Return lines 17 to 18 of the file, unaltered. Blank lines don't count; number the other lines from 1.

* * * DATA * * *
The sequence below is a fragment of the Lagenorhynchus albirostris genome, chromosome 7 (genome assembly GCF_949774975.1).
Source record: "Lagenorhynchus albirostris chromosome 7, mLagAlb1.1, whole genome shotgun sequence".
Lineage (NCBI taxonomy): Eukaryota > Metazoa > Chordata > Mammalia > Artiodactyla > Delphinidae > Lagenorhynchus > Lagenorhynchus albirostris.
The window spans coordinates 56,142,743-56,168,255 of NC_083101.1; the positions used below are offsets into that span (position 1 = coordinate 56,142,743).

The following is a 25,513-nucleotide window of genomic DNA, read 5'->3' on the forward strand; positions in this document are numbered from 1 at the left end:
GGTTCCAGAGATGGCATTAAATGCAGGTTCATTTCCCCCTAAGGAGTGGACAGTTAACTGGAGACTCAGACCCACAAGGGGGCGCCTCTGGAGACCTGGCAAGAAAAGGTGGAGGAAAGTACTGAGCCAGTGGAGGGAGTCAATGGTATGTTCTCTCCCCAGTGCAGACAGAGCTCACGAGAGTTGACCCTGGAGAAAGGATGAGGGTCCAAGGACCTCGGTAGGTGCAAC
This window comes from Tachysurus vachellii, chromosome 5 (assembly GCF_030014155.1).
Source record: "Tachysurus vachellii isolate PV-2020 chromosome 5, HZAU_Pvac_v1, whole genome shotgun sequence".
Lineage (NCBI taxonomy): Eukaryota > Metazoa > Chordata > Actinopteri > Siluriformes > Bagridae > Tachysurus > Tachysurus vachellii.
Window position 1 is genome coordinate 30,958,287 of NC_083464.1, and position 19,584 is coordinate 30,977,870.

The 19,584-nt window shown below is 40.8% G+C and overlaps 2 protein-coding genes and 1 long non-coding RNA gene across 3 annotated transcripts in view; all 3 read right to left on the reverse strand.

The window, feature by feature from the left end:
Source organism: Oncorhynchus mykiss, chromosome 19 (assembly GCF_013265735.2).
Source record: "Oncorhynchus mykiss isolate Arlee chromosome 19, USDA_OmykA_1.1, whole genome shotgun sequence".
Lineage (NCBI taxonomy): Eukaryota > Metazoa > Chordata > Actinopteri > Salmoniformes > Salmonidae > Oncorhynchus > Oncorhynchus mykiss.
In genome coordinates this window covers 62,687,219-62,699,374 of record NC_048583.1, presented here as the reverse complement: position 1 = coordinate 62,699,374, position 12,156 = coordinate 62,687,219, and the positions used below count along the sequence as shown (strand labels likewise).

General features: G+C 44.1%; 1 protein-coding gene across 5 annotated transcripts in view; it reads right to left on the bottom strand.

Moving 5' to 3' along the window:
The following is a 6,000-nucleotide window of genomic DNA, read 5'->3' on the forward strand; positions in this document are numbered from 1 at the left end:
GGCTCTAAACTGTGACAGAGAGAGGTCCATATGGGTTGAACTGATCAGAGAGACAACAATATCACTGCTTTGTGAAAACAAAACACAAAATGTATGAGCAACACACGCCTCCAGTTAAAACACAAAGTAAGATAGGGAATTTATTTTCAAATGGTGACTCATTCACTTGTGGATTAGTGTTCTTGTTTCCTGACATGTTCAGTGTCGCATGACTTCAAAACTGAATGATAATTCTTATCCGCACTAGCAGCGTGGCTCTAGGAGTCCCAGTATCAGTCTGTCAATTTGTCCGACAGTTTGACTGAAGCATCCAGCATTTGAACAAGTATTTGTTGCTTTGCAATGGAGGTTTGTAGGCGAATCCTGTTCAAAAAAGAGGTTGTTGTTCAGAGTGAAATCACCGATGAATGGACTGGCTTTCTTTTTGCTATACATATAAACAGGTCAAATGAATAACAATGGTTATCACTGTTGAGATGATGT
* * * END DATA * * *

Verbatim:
General features: G+C 44.1%; 1 protein-coding gene across 5 annotated transcripts in view; it reads right to left on the bottom strand.

Moving 5' to 3' along the window: